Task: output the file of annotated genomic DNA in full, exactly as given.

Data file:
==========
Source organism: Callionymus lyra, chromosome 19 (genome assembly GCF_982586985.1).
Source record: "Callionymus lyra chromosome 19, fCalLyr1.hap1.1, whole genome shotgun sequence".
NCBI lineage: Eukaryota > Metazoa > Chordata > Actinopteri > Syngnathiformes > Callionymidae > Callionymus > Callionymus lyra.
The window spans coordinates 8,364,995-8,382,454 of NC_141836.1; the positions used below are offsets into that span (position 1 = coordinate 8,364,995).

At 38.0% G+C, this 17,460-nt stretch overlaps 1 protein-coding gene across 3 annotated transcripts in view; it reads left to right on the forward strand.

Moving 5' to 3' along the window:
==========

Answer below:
Source organism: Callionymus lyra, chromosome 19 (genome assembly GCF_982586985.1).
Source record: "Callionymus lyra chromosome 19, fCalLyr1.hap1.1, whole genome shotgun sequence".
NCBI lineage: Eukaryota > Metazoa > Chordata > Actinopteri > Syngnathiformes > Callionymidae > Callionymus > Callionymus lyra.
The window spans coordinates 8,364,995-8,382,454 of NC_141836.1; the positions used below are offsets into that span (position 1 = coordinate 8,364,995).

At 38.0% G+C, this 17,460-nt stretch overlaps 1 protein-coding gene across 3 annotated transcripts in view; it reads left to right on the forward strand.

Moving 5' to 3' along the window: